Sunday, January 25, 2009

Animal Collective--The Metro, Chicago, Illinois

Bands often give cities a feel for their music scene. Mainstays for great music have always been Chicago, New York, Austin, Athens, Nashville, Seattle, DC, Nashville, etc. A recent hotspot has become Baltimore from which Animal Collective hails. Not that I ever really wondered about Detroit’s rock scene, but I got my first taste of D-Town in the opener, Rodriguez. The frontman (I don’t know his name and didn’t look it up, my reasons will be clear in a few moments) wore loose leather (or was it pleather?) clothes including a leather vest, exposing his leathery arms. He donned the always-cool, indoor shades and a black, flat top hat with long, black curly hair spewing out from under the brim. Sound familiar? My thoughts were validated when someone yelled “WELCOME TO THE JUNGLE!!!” just before they began. Who these bozos were, I don’t know. It was an odd choice for opener and thankfully it was a short set. I also felt a little cheated because I never saw an opening band listed on the Metro website and so I thought it was going to be “An Evening With” Animal Collective, one of those shows where the rare, juicy 20-ounce steak is slapped down on your plate without the salad or other opening band appetizers. They appeared to be an average rock band with a questionable lead man. Warm up the bus, Busters, the traffic has parted and the Skyway is wide open.

Last summer, Animal Collective gave an “off-the-hook” performance at the Pitchfork Music Festival, one that drove me wild over red bucket hats and Strawberry Jam. It was a set that ultimately was responsible for me buying Water Curses, Feels and ripping off Merriweather Post Pavillion in a feverish two-week span leading up to this show. And my God, all the talk surrounding Merriweather has been enough to make gossipy teenagers’ heads hang low.

An enthusiastic yet tame crowd made for a great ambience when Animal Collective came on. In a second-hand ghanja haze and slightly more tipsy than need be on a weekday night, I was hypnotized by Animal Collective. Every last body was rockin’, hands in the air, even down to the last person in the back by the bar. Admittedly, I didn’t recognize anything other than “My Girls” and “Lion in a Coma.” Animal Collective is known for their unpredictable shows, so I may have been in the presence of improvisational genius, but I would not have known because I was so hell bent on hearing “Bluish,” “Fireworks,” “Reverend Green,” or “Banshee Beat,” or some live amalgamated version of them. Avey Tare seemed to be running on low fuel, and later it was revealed that he had lost his voice (and they cancelled their LA show the next night). Panda Bear made up for it with his indie rock, billboard-smasher, “Comfy in Nautica.” The igneous Geologist’s head bobbled away with the headlamp and his metamorphic, out-of-any-world-we-know sounds*.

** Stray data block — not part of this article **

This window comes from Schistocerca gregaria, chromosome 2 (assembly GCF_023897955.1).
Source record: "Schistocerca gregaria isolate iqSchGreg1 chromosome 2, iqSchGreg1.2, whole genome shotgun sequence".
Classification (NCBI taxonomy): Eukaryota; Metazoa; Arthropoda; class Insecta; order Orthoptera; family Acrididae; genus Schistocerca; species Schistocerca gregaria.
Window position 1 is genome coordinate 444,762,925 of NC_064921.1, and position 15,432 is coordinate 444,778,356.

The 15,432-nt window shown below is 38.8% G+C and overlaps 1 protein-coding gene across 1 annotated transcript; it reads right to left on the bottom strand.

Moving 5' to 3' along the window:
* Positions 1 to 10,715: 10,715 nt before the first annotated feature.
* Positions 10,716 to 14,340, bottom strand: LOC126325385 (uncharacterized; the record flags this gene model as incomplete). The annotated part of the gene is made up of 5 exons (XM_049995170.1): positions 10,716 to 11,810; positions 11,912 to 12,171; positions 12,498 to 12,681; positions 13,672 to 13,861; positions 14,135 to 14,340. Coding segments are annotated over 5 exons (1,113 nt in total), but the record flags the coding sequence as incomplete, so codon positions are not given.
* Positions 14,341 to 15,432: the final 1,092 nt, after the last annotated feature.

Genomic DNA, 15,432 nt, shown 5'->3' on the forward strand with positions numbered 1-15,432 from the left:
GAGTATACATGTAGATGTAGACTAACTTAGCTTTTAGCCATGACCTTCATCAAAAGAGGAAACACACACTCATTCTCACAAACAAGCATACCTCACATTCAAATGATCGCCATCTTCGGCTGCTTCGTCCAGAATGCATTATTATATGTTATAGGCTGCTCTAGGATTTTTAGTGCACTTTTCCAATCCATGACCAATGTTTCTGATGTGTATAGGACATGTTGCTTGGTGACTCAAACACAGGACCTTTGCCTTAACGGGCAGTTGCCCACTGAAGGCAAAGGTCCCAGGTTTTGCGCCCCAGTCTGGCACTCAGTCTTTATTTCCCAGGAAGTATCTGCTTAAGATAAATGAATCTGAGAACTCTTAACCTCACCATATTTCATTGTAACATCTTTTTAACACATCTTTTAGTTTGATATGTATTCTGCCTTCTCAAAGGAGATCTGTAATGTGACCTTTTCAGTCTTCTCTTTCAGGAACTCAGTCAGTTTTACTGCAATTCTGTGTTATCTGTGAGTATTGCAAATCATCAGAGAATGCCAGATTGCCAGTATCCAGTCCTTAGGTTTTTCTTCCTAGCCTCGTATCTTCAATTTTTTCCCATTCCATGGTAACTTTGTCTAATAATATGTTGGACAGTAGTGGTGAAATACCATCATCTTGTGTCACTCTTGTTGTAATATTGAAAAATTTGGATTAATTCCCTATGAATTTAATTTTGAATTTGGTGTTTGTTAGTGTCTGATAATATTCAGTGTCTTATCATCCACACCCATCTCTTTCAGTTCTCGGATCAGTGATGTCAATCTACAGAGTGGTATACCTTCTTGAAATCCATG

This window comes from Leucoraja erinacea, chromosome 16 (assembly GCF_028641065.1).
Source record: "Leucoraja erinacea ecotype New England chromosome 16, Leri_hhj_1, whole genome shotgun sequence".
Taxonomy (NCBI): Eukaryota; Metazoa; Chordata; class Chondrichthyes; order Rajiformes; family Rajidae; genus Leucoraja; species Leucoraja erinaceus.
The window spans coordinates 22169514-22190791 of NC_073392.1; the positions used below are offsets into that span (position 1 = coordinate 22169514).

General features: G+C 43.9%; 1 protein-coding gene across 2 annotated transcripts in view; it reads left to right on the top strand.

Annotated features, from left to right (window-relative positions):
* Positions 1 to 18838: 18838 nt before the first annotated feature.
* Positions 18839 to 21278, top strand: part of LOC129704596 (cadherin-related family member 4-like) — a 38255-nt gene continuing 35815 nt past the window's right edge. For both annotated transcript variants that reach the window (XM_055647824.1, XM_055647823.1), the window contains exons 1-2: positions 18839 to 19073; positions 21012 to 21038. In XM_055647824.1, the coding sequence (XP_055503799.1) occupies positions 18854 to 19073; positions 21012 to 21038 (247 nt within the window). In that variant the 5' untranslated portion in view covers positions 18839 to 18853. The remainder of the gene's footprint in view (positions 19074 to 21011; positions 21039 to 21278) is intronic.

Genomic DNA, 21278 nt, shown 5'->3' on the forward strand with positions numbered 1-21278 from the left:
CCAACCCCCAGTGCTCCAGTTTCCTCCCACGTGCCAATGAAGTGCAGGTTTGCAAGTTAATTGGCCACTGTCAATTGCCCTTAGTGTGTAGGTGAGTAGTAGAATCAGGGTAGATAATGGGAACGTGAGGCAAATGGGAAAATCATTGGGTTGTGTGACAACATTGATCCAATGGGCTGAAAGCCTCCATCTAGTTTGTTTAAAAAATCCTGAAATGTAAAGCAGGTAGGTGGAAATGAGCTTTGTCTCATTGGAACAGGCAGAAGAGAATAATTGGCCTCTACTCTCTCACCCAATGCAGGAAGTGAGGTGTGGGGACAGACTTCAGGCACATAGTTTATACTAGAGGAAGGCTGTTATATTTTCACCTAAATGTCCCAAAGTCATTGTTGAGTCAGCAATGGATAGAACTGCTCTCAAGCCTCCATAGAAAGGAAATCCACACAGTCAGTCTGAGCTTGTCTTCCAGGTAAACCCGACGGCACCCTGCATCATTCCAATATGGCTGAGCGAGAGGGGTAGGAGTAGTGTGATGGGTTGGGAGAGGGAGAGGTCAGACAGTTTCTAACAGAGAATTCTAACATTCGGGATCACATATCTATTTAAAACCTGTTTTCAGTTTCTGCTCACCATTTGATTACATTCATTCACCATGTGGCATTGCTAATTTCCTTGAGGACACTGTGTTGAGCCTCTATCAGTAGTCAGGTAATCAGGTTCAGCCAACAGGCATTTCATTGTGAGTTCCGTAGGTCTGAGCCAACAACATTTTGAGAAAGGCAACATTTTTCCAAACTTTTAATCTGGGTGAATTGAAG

While I enjoyed this show, I second Pitchfork’s review on New York City's show in that something seemed to be missing. And let it be known that I came up with that opinion before I read the bellwether Pitchfork site review. Avey Tare’s kiddish voice punctuated by episodes of screaming at the top of his lungs was notably absent (a style which is absolutely awesome, by the way). Perhaps we were getting him at the beginning of an illness. And we didn’t get the awesome blinding modern light show that New York got the night before. Even so, the songs I consider to be their trademarks did not make the set list. But my ears are AC-na├»ve as this was my first real Animal Collective show. Are they are teasing us by not giving us exactly what we want? Naturally, this makes us like them more -- simple, effective playground politics.

Or maybe we’ve over-speculated this pork belly. There has been such ridiculous hype swirling around this band that it’s become a disappointment that they are not blowing our socks off at warp speed with our hair on fire. They are only really, really good which at the moment is not good enough. This is the curse of receiving a 9.6 rating on Pitchfork.

*For interesting insight into Animal Collective’s “circuit-bending” sounds, check out the Chicago Public Radio story, “Bent” by Delaney Hall, it starts around 14:30 into the program.

--Audrey Wen

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